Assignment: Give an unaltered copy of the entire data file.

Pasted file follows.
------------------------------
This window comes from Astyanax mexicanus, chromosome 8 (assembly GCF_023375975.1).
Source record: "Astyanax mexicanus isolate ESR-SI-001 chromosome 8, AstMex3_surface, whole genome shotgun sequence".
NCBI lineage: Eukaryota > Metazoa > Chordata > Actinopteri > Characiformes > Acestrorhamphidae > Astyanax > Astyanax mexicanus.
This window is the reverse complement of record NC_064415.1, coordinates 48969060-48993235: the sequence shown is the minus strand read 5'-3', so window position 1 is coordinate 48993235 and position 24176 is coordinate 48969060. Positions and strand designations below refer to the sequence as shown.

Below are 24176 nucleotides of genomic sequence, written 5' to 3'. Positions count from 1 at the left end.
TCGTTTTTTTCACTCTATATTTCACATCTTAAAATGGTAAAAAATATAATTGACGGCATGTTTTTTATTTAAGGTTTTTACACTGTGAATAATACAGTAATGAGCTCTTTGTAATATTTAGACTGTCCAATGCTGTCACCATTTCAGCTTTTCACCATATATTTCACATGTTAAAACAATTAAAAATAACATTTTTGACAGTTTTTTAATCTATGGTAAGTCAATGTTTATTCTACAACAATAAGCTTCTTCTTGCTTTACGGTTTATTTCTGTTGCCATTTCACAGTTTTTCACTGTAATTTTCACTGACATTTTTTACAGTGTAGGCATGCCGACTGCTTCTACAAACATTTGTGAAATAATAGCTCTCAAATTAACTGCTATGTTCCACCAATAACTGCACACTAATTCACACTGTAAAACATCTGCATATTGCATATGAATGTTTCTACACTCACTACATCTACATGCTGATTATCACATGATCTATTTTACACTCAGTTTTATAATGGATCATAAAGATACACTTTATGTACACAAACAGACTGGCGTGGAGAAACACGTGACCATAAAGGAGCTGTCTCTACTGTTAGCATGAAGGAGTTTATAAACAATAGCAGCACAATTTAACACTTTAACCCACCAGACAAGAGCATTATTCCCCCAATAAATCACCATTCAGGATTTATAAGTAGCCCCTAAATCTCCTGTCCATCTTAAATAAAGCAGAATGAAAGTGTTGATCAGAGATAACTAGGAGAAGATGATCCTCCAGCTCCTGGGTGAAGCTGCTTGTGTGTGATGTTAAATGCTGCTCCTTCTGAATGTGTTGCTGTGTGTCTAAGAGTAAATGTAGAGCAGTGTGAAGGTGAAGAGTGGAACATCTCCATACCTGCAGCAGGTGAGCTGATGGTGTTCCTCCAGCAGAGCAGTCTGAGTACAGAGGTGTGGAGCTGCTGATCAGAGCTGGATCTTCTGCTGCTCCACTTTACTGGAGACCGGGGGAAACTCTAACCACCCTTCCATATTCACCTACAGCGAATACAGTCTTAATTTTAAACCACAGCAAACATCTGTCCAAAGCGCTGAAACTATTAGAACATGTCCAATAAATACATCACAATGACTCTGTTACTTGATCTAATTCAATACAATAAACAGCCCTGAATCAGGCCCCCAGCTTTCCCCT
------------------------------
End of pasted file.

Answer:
This window comes from Astyanax mexicanus, chromosome 8 (assembly GCF_023375975.1).
Source record: "Astyanax mexicanus isolate ESR-SI-001 chromosome 8, AstMex3_surface, whole genome shotgun sequence".
NCBI lineage: Eukaryota > Metazoa > Chordata > Actinopteri > Characiformes > Acestrorhamphidae > Astyanax > Astyanax mexicanus.
This window is the reverse complement of record NC_064415.1, coordinates 48969060-48993235: the sequence shown is the minus strand read 5'-3', so window position 1 is coordinate 48993235 and position 24176 is coordinate 48969060. Positions and strand designations below refer to the sequence as shown.

Below are 24176 nucleotides of genomic sequence, written 5' to 3'. Positions count from 1 at the left end.
TCGTTTTTTTCACTCTATATTTCACATCTTAAAATGGTAAAAAATATAATTGACGGCATGTTTTTTATTTAAGGTTTTTACACTGTGAATAATACAGTAATGAGCTCTTTGTAATATTTAGACTGTCCAATGCTGTCACCATTTCAGCTTTTCACCATATATTTCACATGTTAAAACAATTAAAAATAACATTTTTGACAGTTTTTTAATCTATGGTAAGTCAATGTTTATTCTACAACAATAAGCTTCTTCTTGCTTTACGGTTTATTTCTGTTGCCATTTCACAGTTTTTCACTGTAATTTTCACTGACATTTTTTACAGTGTAGGCATGCCGACTGCTTCTACAAACATTTGTGAAATAATAGCTCTCAAATTAACTGCTATGTTCCACCAATAACTGCACACTAATTCACACTGTAAAACATCTGCATATTGCATATGAATGTTTCTACACTCACTACATCTACATGCTGATTATCACATGATCTATTTTACACTCAGTTTTATAATGGATCATAAAGATACACTTTATGTACACAAACAGACTGGCGTGGAGAAACACGTGACCATAAAGGAGCTGTCTCTACTGTTAGCATGAAGGAGTTTATAAACAATAGCAGCACAATTTAACACTTTAACCCACCAGACAAGAGCATTATTCCCCCAATAAATCACCATTCAGGATTTATAAGTAGCCCCTAAATCTCCTGTCCATCTTAAATAAAGCAGAATGAAAGTGTTGATCAGAGATAACTAGGAGAAGATGATCCTCCAGCTCCTGGGTGAAGCTGCTTGTGTGTGATGTTAAATGCTGCTCCTTCTGAATGTGTTGCTGTGTGTCTAAGAGTAAATGTAGAGCAGTGTGAAGGTGAAGAGTGGAACATCTCCATACCTGCAGCAGGTGAGCTGATGGTGTTCCTCCAGCAGAGCAGTCTGAGTACAGAGGTGTGGAGCTGCTGATCAGAGCTGGATCTTCTGCTGCTCCACTTTACTGGAGACCGGGGGAAACTCTAACCACCCTTCCATATTCACCTACAGCGAATACAGTCTTAATTTTAAACCACAGCAAACATCTGTCCAAAGCGCTGAAACTATTAGAACATGTCCAATAAATACATCACAATGACTCTGTTACTTGATCTAATTCAATACAATAAACAGCCCTGAATCAGGCCCCCAGCTTTCCCCT